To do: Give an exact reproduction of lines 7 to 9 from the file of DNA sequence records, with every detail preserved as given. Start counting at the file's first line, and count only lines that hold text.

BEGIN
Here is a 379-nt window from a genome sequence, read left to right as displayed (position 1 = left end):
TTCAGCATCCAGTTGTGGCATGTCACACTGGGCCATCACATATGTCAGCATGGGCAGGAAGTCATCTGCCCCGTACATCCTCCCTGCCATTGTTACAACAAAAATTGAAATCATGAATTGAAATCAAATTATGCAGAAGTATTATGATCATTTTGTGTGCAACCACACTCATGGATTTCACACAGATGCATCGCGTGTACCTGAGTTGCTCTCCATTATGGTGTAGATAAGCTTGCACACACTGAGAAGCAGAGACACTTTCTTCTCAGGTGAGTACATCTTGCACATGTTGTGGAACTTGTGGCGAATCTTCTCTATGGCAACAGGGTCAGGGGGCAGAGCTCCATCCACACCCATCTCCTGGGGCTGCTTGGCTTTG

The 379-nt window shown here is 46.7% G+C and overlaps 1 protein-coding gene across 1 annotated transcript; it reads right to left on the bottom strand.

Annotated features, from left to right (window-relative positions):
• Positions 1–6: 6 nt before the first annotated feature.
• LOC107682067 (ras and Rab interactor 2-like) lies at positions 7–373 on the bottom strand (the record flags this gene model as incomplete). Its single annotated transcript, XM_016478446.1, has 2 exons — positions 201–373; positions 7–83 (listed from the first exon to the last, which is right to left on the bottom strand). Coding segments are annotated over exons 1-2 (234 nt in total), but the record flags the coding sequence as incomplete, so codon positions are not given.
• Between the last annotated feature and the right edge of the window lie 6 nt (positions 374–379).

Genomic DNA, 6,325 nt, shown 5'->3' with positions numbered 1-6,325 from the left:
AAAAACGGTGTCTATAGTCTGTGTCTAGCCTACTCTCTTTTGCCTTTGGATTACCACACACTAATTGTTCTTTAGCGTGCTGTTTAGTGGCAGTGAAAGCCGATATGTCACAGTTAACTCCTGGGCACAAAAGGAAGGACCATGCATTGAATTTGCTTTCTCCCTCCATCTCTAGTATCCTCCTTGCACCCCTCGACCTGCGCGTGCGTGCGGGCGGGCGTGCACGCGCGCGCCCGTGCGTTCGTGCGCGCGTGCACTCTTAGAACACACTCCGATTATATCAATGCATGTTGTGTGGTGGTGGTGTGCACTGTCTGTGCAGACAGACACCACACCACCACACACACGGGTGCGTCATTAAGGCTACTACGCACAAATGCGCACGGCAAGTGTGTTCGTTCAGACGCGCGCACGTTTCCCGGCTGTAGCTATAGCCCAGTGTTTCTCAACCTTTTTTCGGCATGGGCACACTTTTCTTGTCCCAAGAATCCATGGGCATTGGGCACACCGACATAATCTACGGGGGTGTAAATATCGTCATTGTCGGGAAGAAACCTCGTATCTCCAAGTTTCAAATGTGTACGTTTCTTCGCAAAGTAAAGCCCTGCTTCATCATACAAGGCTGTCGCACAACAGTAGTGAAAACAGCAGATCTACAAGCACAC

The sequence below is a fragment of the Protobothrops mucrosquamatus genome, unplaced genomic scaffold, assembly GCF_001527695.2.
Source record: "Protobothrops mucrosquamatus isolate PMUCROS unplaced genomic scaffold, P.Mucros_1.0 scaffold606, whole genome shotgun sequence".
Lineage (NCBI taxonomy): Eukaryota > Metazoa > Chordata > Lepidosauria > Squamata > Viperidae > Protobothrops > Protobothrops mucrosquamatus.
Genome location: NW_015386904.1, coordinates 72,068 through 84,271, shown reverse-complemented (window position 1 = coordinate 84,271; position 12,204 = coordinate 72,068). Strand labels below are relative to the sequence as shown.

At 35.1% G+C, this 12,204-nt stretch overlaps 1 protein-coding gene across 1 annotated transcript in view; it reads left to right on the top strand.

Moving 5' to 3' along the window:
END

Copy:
• Between the last annotated feature and the right edge of the window lie 6 nt (positions 374–379).

Genomic DNA, 6,325 nt, shown 5'->3' with positions numbered 1-6,325 from the left:
AAAAACGGTGTCTATAGTCTGTGTCTAGCCTACTCTCTTTTGCCTTTGGATTACCACACACTAATTGTTCTTTAGCGTGCTGTTTAGTGGCAGTGAAAGCCGATATGTCACAGTTAACTCCTGGGCACAAAAGGAAGGACCATGCATTGAATTTGCTTTCTCCCTCCATCTCTAGTATCCTCCTTGCACCCCTCGACCTGCGCGTGCGTGCGGGCGGGCGTGCACGCGCGCGCCCGTGCGTTCGTGCGCGCGTGCACTCTTAGAACACACTCCGATTATATCAATGCATGTTGTGTGGTGGTGGTGTGCACTGTCTGTGCAGACAGACACCACACCACCACACACACGGGTGCGTCATTAAGGCTACTACGCACAAATGCGCACGGCAAGTGTGTTCGTTCAGACGCGCGCACGTTTCCCGGCTGTAGCTATAGCCCAGTGTTTCTCAACCTTTTTTCGGCATGGGCACACTTTTCTTGTCCCAAGAATCCATGGGCATTGGGCACACCGACATAATCTACGGGGGTGTAAATATCGTCATTGTCGGGAAGAAACCTCGTATCTCCAAGTTTCAAATGTGTACGTTTCTTCGCAAAGTAAAGCCCTGCTTCATCATACAAGGCTGTCGCACAACAGTAGTGAAAACAGCAGATCTACAAGCACAC